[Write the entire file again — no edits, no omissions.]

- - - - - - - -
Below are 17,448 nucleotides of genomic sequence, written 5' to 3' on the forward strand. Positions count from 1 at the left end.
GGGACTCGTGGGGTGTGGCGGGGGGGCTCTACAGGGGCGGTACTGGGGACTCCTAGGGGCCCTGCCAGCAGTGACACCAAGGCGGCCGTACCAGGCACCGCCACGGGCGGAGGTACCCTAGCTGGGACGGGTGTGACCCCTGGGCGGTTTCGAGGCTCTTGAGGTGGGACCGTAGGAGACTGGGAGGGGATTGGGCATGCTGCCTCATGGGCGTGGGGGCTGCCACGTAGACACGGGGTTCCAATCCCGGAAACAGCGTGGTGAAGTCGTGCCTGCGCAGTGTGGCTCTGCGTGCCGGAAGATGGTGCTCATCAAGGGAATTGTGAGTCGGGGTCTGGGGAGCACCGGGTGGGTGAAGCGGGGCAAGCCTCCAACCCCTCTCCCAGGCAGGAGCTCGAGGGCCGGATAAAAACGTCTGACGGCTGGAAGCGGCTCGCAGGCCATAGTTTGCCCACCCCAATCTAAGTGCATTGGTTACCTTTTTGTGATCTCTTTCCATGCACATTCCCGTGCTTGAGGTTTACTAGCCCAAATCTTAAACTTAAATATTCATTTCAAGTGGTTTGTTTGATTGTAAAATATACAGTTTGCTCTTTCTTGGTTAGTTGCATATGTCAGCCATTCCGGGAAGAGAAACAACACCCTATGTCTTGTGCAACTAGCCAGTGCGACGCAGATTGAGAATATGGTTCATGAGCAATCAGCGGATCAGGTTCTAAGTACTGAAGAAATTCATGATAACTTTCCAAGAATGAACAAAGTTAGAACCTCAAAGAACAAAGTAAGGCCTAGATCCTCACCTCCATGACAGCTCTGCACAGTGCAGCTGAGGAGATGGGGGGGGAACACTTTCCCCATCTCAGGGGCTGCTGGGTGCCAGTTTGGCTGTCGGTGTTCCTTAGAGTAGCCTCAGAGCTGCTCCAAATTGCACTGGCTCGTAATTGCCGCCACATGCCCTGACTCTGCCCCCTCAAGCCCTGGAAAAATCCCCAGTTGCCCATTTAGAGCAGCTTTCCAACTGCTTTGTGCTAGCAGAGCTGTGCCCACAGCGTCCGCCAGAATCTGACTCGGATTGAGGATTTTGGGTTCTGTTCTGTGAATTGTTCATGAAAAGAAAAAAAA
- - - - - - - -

Below are 17,448 nucleotides of genomic sequence, written 5' to 3' on the forward strand. Positions count from 1 at the left end.
GGGACTCGTGGGGTGTGGCGGGGGGGCTCTACAGGGGCGGTACTGGGGACTCCTAGGGGCCCTGCCAGCAGTGACACCAAGGCGGCCGTACCAGGCACCGCCACGGGCGGAGGTACCCTAGCTGGGACGGGTGTGACCCCTGGGCGGTTTCGAGGCTCTTGAGGTGGGACCGTAGGAGACTGGGAGGGGATTGGGCATGCTGCCTCATGGGCGTGGGGGCTGCCACGTAGACACGGGGTTCCAATCCCGGAAACAGCGTGGTGAAGTCGTGCCTGCGCAGTGTGGCTCTGCGTGCCGGAAGATGGTGCTCATCAAGGGAATTGTGAGTCGGGGTCTGGGGAGCACCGGGTGGGTGAAGCGGGGCAAGCCTCCAACCCCTCTCCCAGGCAGGAGCTCGAGGGCCGGATAAAAACGTCTGACGGCTGGAAGCGGCTCGCAGGCCATAGTTTGCCCACCCCAATCTAAGTGCATTGGTTACCTTTTTGTGATCTCTTTCCATGCACATTCCCGTGCTTGAGGTTTACTAGCCCAAATCTTAAACTTAAATATTCATTTCAAGTGGTTTGTTTGATTGTAAAATATACAGTTTGCTCTTTCTTGGTTAGTTGCATATGTCAGCCATTCCGGGAAGAGAAACAACACCCTATGTCTTGTGCAACTAGCCAGTGCGACGCAGATTGAGAATATGGTTCATGAGCAATCAGCGGATCAGGTTCTAAGTACTGAAGAAATTCATGATAACTTTCCAAGAATGAACAAAGTTAGAACCTCAAAGAACAAAGTAAGGCCTAGATCCTCACCTCCATGACAGCTCTGCACAGTGCAGCTGAGGAGATGGGGGGGGAACACTTTCCCCATCTCAGGGGCTGCTGGGTGCCAGTTTGGCTGTCGGTGTTCCTTAGAGTAGCCTCAGAGCTGCTCCAAATTGCACTGGCTCGTAATTGCCGCCACATGCCCTGACTCTGCCCCCTCAAGCCCTGGAAAAATCCCCAGTTGCCCATTTAGAGCAGCTTTCCAACTGCTTTGTGCTAGCAGAGCTGTGCCCACAGCGTCCGCCAGAATCTGACTCGGATTGAGGATTTTGGGTTCTGTTCTGTGAATTGTTCATGAAAAGAAAAAAAA